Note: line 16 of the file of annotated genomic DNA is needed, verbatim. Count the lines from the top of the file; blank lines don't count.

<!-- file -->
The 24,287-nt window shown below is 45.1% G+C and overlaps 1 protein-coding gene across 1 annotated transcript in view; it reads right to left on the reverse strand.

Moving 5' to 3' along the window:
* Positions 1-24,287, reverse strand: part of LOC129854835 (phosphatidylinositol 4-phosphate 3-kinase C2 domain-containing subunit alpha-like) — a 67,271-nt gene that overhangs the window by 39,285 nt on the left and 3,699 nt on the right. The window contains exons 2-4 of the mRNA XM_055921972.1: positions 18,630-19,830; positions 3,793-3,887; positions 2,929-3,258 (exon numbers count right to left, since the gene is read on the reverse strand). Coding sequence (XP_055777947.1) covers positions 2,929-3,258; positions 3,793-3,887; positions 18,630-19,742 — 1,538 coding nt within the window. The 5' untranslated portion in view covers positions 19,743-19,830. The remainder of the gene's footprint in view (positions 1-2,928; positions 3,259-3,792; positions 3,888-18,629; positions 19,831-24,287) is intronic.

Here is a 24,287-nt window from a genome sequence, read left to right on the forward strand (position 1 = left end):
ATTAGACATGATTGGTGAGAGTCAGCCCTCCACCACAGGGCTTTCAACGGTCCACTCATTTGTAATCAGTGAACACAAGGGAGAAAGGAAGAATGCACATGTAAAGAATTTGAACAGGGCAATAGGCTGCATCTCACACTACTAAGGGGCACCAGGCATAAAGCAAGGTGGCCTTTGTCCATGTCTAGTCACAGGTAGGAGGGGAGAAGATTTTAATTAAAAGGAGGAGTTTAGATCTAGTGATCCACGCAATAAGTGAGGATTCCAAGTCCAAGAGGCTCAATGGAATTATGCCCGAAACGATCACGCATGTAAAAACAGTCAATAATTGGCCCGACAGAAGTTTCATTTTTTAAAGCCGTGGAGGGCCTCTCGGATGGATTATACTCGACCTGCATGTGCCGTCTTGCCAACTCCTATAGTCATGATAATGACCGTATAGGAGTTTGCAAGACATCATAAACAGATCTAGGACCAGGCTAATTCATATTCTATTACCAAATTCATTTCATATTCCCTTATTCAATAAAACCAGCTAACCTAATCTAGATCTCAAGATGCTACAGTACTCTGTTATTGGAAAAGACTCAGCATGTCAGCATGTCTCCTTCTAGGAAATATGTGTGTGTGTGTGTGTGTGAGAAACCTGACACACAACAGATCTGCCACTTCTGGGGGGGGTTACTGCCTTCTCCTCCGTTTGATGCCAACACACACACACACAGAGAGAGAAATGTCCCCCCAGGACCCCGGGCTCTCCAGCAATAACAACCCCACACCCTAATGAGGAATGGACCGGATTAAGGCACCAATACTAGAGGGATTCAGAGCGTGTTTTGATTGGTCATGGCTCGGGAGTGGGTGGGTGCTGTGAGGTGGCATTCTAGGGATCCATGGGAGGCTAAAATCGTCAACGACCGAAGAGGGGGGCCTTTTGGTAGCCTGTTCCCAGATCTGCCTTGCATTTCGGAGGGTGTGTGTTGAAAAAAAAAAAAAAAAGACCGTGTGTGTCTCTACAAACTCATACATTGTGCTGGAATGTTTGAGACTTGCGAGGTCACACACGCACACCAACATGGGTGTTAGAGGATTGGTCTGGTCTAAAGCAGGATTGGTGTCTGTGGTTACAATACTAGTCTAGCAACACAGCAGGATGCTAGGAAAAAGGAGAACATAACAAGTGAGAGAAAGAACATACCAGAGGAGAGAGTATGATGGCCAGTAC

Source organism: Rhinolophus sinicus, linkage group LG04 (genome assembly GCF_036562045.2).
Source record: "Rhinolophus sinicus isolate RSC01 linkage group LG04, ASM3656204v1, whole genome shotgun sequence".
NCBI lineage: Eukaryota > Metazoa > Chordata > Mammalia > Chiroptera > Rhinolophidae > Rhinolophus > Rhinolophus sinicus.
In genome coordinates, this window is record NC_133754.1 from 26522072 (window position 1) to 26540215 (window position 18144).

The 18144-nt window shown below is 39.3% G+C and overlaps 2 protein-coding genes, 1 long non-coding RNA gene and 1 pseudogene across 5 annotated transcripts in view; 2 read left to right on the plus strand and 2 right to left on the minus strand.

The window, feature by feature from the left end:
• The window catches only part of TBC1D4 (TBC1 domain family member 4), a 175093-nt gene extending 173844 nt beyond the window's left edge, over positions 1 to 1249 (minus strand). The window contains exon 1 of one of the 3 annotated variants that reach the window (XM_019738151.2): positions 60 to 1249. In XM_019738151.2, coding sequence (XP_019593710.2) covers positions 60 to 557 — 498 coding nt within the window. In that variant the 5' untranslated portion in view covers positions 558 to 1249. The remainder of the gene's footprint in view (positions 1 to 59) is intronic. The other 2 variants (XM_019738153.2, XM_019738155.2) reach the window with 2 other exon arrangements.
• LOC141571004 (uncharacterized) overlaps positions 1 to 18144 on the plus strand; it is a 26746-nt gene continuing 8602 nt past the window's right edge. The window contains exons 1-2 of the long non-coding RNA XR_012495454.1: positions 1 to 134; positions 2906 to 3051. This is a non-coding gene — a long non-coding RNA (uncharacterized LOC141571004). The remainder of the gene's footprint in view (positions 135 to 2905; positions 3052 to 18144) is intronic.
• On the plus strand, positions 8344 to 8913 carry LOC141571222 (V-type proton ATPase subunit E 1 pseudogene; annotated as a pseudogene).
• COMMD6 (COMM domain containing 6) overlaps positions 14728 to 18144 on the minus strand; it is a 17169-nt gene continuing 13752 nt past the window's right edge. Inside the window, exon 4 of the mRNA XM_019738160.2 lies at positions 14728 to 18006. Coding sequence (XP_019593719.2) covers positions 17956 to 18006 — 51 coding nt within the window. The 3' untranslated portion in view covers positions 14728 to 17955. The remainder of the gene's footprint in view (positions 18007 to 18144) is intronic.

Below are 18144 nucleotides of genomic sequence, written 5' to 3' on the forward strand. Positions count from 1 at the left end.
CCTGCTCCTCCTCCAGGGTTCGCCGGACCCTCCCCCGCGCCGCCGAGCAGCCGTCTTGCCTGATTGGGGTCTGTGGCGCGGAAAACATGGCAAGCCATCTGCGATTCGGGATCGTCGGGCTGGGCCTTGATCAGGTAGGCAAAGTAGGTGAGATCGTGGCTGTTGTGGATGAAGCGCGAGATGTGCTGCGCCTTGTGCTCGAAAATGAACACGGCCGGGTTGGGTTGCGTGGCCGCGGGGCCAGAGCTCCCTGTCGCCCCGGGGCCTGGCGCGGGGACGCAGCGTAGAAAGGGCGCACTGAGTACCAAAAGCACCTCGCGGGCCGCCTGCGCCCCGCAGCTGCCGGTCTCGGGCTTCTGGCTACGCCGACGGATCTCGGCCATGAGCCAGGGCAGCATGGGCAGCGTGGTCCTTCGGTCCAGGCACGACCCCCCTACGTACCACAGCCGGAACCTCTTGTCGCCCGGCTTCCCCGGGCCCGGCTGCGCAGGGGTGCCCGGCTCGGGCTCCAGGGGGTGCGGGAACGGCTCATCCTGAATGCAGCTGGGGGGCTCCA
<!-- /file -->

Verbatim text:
Below are 18144 nucleotides of genomic sequence, written 5' to 3' on the forward strand. Positions count from 1 at the left end.